Minimum Support Prices for Agricultural Produce

Issues related to MSP

Note4Students

From UPSC perspective, the following things are important :

Prelims level : MSP system, Crop Seasons in India

Mains level : MSP Mechanism

The Centre has increased the Minimum Support Price (MSP) for various crops ahead of the upcoming rabi season harvest.

Answer this PYQ from CSP 2018

Q.Consider the following:

  1. Areca nut
  2. Barley
  3. Coffee
  4. Finger millet
  5. Groundnut
  6. Sesamum
  7. Turmeric

The Cabinet Committee on Economic Affairs has announced the Minimum Support Price for which of the above?

(a) 1, 2, 3 and 7 only

(b) 2, 4, 5 and 6 only

(c) 1, 3, 4, 5 and 6 only

(d) 1, 2, 3, 4, 5 and 7

 

Post your answers here.
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What is the Minimum Support Price (MSP) system?

  • MSP is a form of market intervention by the Govt. of India to insure agricultural producers against any sharp fall in farm prices.
  • MSP is price fixed by GoI to protect the producer – farmers – against excessive falls in price during bumper production years.

Who announces it?

  • MSP is announced at the beginning of the sowing season for certain crops on recommendations by Commission for Agricultural Costs and Prices(CACP) and announced by Cabinet Committee on Economic Affairs (CCEA) chaired by the PM of India.

Why MSP?

  • The major objectives are to support the farmers from distress sales and to procure food grains for public distribution.
  • They are a guaranteed price for their produce from the Government.
  • In case the market price for the commodity falls below the announced MSP due to bumper production and glut in the market, government agencies purchase the entire quantity offered by the farmers at the announced MSP.

Historical perspective

  • Till the mid-1970s, Government announced two types of administered prices:
  1. Minimum Support Prices (MSP)
  2. Procurement Prices
  • The MSPs served as the floor prices and were fixed by the Govt. in the nature of a long-term guarantee for investment decisions of producers, with the assurance that prices of their commodities would not be allowed to fall below the level fixed by the Government, even in the case of a bumper crop.
  • Procurement prices were the prices of Kharif and rabi cereals at which the grain was to be domestically procured by public agencies (like the FCI) for release through PDS.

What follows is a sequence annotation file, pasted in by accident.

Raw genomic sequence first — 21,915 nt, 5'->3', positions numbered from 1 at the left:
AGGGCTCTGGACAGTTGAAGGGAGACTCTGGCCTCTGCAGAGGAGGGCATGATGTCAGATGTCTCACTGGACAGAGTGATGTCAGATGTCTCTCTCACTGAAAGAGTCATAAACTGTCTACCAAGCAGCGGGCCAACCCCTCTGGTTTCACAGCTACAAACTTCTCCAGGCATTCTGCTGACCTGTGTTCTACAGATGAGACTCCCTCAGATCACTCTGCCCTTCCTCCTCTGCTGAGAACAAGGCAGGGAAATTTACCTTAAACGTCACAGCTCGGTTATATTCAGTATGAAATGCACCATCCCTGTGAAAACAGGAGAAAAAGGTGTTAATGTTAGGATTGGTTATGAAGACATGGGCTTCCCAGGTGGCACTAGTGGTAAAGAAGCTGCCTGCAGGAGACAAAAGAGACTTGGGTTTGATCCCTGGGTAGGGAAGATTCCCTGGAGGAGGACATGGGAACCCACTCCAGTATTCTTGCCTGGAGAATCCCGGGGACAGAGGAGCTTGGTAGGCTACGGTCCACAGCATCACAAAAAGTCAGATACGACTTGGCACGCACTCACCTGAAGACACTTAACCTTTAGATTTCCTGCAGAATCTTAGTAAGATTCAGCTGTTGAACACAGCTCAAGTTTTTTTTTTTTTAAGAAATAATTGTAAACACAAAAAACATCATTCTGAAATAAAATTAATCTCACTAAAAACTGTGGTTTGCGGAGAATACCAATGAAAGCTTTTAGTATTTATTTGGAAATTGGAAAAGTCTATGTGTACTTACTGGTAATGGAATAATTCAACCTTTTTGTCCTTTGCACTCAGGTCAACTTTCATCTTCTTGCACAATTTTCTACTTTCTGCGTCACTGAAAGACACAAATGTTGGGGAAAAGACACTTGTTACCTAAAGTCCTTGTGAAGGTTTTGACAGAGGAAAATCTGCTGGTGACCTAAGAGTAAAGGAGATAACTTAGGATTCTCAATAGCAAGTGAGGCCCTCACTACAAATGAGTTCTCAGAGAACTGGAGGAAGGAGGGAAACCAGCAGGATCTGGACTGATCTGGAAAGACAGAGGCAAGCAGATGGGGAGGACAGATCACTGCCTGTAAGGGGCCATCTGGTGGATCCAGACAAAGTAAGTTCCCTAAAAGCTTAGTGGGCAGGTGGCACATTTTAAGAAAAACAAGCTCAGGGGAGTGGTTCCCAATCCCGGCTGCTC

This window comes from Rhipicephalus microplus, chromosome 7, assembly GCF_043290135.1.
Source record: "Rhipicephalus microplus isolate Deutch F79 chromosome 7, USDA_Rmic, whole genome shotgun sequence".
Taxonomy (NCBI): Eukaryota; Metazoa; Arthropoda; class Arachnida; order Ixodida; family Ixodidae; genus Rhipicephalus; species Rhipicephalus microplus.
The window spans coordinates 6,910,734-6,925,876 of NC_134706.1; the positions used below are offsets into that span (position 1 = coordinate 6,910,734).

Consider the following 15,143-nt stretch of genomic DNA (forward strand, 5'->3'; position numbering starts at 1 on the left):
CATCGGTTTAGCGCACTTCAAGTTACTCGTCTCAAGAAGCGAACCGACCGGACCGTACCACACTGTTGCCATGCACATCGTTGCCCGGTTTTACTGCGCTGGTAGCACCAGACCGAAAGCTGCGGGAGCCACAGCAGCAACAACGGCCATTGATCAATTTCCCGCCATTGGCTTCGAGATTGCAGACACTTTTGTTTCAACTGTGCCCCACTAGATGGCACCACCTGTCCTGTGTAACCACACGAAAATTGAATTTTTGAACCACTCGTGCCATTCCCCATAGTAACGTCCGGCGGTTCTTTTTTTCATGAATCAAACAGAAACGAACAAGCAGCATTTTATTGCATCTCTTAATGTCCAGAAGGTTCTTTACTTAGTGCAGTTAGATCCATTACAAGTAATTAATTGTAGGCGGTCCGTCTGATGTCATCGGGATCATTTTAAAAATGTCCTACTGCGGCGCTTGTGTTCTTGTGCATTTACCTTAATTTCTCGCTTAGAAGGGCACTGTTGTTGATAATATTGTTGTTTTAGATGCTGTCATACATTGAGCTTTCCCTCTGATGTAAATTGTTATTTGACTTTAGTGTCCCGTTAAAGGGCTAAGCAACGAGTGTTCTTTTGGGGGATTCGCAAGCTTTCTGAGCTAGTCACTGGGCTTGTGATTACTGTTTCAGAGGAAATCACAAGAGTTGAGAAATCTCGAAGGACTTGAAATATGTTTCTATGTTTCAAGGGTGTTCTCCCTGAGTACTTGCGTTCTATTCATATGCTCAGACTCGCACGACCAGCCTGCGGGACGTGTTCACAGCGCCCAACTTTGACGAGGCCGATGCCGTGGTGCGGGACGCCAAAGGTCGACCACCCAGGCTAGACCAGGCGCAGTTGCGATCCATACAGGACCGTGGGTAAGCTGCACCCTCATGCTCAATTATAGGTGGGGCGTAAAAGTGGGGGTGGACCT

• It was announced soon after harvest began.
  • Normally procurement price was lower than the open market price and higher than the MSP.

Crops Covered

  1. Government announces minimum support prices (MSPs) for 22 mandated crops and fair and remunerative prices (FRP) for sugarcane.
  2. The mandated crops are 14 crops of the kharif season, 6 rabi crops and two other commercial crops.
  3. The list of crops is as follows:
  • Cereals (7) – paddy, wheat, barley, jowar, bajra, maize and ragi
  • Pulses (5) – gram, arhar/tur, moong, urad and lentil
  • Oilseeds (8) – groundnut, rapeseed/mustard, toria, soyabean, sunflower seed, sesamum, safflower seed, and nigerseed
  • Raw cotton
  • Raw jute
  • Copra
  • De-husked coconut
  • Sugarcane (Fair and remunerative price)
  • Virginia flu cured (VFC) tobacco

Exception for Sugar

  • The pricing of sugarcane is governed by the statutory provisions of the Sugarcane (Control) Order, 1966 issued under the Essential Commodities Act (ECA), 1955.
  • Prior to the 2009-10 sugar season, the Central Government was fixing the Statutory Minimum Price (SMP) of sugarcane, and farmers were entitled to share profits of a sugar mill on a 50:50 basis.
  • As this sharing of profits remained virtually unimplemented, the Sugarcane (Control) Order, 1966 was amended in October 2009 and the concept of SMP was replaced by the Fair and Remunerative Price (FRP) of sugarcane.

Back2Basics: Rabi and Kharif Crops

Rabi Crops Kharif Crops
·         Rabi crops are sown at the end of monsoon or the beginning of winter. They are also known as winter crops. ·         Kharif crops are sown at the beginning of the rainy season and are also known as monsoon crops.
·         Flowering requires a long day length. ·         Flowering requires a short day length.
·         These crops need a warm climate for seed germination and cold climate for growth. ·         These crops require a lot of water and hot weather to grow. They depend on rainfall.
·         Unseasonal rainfall can damage Rabi crops. ·         Kharif crops depend on rainfall patterns.
·         The harvesting months are March and April. ·         These crops are harvested in September and October
·         Examples: Mustard, wheat, cumin, coriander etc. ·         Examples: Rice, bajra, groundnut.

Zaid Crops

  • The wide range of crops that grow in the short season between Kharif and Rabi crop seasons are known as Zaid crops. These are the months of March till July.
  • Examples: Pumpkin, cucumber, bitter gourd etc.

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Kaviya Kumar
Kaviya Kumar
1 month ago
Post your answers here." Read more »

b

Vivek thakur
Vivek thakur
1 month ago
Post your answers here." Read more »

b

Rishika singh
Rishika singh
1 month ago
Post your answers here." Read more »

B